10. Lago-Peñas C, Casais L, Dellal A, Rey E, Dominguez E: Anthropometric and physiological characteristics of young soccer players according to their playing positions: relevance for competition success. J Strength Cond Res. 2011, 25: 3358-3367.

    Article  PubMed  Google Scholar 

  11. Sporis G, Jukic I, Ostojic SM, Milanovic D: Fitness profiling in soccer: physical and physiologic characteristics of elite players. J Strength Cond Res. 2009, 23: 1947-1953.

    Article  PubMed  Google Scholar 

  12. Da Silva JF, Guglielmo LG, Bishop D: Relationship between different measures of aerobic fitness and repeated-sprint ability in elite soccer players. J Strength Cond Res. 2010, 24: 2115-2121.

    Article  PubMed  Google Scholar 

  13. Nassis GP, Geladas ND, Soldatos Y, Sotiropoulos A, Bekris V, Souglis A: Relationship between the 20-m multistage shuttle run test and 2 soccer-specific field tests for the assessment of aerobic fitness in adult semi-professional soccer players. J Strength Cond Res. 2010, 24: 2693-2697.

    Article  PubMed  Google Scholar 

  14. Castagna C, Manzi V, Impellizzeri F, Weston M, Barbero Alvarez JC: Relationship between endurance field tests and match performance in young soccer players. J Strength Cond Res. 2010, 24: 3227-3233.

    Article  PubMed  Google Scholar 

  15. Mohr M, Krustrup P, Bangsbo J: Match performance of high-standard soccer players with special reference to development of fatigue. J Sports Sci. 2003, 21: 519-528.

    Article  PubMed  Google Scholar 

  16. Bangsbo J: The physiology of soccer-with special reference to intense intermittent exercise. Acta Physiol Scand. 1994, 15 (suppl 619): 1-156.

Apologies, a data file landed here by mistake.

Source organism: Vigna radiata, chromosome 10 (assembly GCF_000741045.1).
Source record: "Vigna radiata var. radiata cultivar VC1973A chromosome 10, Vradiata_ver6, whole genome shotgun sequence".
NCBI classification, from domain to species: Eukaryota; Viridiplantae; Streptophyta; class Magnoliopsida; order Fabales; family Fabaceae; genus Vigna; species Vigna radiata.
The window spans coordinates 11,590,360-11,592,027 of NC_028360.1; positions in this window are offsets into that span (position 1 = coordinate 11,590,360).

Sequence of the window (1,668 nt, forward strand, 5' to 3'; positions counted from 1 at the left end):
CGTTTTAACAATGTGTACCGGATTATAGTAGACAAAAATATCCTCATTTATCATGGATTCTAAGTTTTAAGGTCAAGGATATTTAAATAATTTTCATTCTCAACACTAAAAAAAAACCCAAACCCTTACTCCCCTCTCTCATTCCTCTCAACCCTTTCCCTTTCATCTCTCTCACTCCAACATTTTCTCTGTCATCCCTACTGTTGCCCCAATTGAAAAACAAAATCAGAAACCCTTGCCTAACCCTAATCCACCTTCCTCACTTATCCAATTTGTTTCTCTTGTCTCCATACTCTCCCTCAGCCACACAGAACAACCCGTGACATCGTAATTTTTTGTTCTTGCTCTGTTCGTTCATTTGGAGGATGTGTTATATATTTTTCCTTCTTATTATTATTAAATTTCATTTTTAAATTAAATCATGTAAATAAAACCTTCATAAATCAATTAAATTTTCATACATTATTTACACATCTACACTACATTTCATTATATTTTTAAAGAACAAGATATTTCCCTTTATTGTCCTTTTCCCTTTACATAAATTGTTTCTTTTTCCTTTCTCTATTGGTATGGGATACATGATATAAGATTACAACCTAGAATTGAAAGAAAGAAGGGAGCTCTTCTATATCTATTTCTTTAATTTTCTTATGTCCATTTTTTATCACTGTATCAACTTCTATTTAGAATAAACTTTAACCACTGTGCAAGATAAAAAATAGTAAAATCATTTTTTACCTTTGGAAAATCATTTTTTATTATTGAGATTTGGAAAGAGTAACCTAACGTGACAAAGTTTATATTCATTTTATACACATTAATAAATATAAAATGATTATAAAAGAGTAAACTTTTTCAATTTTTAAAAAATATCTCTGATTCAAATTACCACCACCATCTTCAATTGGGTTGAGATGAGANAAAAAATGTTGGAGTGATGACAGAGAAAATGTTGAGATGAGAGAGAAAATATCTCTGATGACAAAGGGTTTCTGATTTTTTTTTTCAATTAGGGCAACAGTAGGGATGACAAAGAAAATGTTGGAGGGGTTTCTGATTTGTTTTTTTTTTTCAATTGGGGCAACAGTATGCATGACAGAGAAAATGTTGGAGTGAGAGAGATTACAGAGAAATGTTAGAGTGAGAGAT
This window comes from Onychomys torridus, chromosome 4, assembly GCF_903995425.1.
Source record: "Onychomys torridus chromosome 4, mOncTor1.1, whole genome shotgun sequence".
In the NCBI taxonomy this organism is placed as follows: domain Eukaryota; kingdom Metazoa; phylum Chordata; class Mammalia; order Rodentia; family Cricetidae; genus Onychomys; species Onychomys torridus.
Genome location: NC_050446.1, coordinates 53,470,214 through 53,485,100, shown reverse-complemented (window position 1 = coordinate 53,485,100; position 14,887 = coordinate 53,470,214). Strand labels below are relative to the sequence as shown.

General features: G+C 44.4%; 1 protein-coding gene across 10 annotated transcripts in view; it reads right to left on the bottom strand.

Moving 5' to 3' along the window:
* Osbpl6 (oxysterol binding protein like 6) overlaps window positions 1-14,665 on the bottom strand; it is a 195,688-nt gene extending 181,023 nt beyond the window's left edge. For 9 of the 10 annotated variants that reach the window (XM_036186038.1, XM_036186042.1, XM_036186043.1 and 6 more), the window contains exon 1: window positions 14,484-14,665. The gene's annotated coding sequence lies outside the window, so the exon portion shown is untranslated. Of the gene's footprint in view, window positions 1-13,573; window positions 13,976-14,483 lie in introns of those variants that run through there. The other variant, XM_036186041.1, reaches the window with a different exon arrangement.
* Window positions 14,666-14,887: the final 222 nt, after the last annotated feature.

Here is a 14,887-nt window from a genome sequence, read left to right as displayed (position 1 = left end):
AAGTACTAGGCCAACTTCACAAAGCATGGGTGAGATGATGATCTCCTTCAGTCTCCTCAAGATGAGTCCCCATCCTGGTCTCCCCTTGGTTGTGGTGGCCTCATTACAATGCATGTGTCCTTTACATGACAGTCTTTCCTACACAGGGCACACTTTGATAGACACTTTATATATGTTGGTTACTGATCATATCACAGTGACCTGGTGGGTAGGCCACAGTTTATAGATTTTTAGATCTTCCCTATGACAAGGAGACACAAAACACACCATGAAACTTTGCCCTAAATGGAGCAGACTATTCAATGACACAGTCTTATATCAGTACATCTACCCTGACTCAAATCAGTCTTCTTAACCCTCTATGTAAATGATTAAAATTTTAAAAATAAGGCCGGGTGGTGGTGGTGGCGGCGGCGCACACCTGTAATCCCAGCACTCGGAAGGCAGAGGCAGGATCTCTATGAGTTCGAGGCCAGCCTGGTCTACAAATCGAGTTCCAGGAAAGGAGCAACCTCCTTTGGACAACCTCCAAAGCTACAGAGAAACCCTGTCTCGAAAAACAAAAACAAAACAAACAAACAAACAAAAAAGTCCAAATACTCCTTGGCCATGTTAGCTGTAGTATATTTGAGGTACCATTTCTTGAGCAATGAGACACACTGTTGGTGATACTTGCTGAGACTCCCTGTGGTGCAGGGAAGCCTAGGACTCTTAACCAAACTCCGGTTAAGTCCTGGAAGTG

Google Scholar 

  17. Bangsbo J, Mohr M, Krustrup P: Physical and metabolic demands of training and match-play in the elite football player. J Sports Sci. 2006, 24: 665-674.

    Article  PubMed  Google Scholar 

  18. Bangsbo J, Iaia FM, Krustrup P: Metabolic response and fatigue in soccer. Int J Sports Physiol Perform. 2007, 2: 111-127.

    PubMed  Google Scholar 

  19. Gatterer H, Faulhaber M, Patterson C: Real time VO2 measurements during soccer match-play. J Sports Med Phys Fitness. 2010, 50: 109-110.

    CAS  PubMed  Google Scholar 

  20. Stølen T, Chamari K, Castagna C, Wisløff U: Physiology of soccer: an update. Sports Med. 2005, 35: 501-536.

    Article  PubMed  Google Scholar 

  21. Ekstrand J, Waldén M, Hägglund M: A congested football calendar and the wellbeing of players: correlation between match exposure of European footballers before the World Cup 2002 and their injuries and performances during that World Cup. Br J Sports Med. 2004, 38: 93-97.

    Article  Google Scholar 

  22. Hoff J, Wisløff U, Engen LC, Kemi OJ, Helgerud J: Soccer specific aerobic endurance training. Br J Sports Med. 2002, 36: 218-221.

    Article  PubMed Central  PubMed  Google Scholar 

  23. Baldari C, Videira M, Madeira F, Sergio J, Guidetti L: Lactate removal during active recovery related to the individual anaerobic and ventilatory thresholds in soccer players. Eur J Appl Physiol. 2004, 93: 224-230.

    Article  PubMed  Google Scholar 

  24. Boone J, Vaeyens R, Steyaert A, VandenBossche L, Bourgois J: Physical fitness of elite Belgian soccer players by player position. J Strength Cond Res. 2012, 26: 2051-2057.

    Article  PubMed  Google Scholar 

  25. Casajús JA: Seasonal variation in fitness variables in professional soccer players. J Sports Med Phys Fitness. 2001, 41: 463-469.

    PubMed  Google Scholar 

  26. Kalapotharakos VI, Ziogas G, Tokmakidis SP: Seasonal aerobic performance variations in elite soccer players. J Strength Cond Res. 2011, 25: 1502-1507.

    Article  PubMed  Google Scholar 

  27. Marques-Neto SR, Maior AS, MaranhãoNeto GA, Santos EL: Analysis of heart rate deflection points to predict the anaerobic threshold by a computerized method. J Strength Cond Res. 2012, 26: 1967-1974.

    Article  PubMed  Google Scholar 

  28. Metaxas TI, Koutlianos NA, Kouidi EJ, Deligiannis AP: Comparative study of field and laboratory tests for the evaluation of aerobic capacity in soccer players. J Strength Cond Res. 2005, 19: 79-84.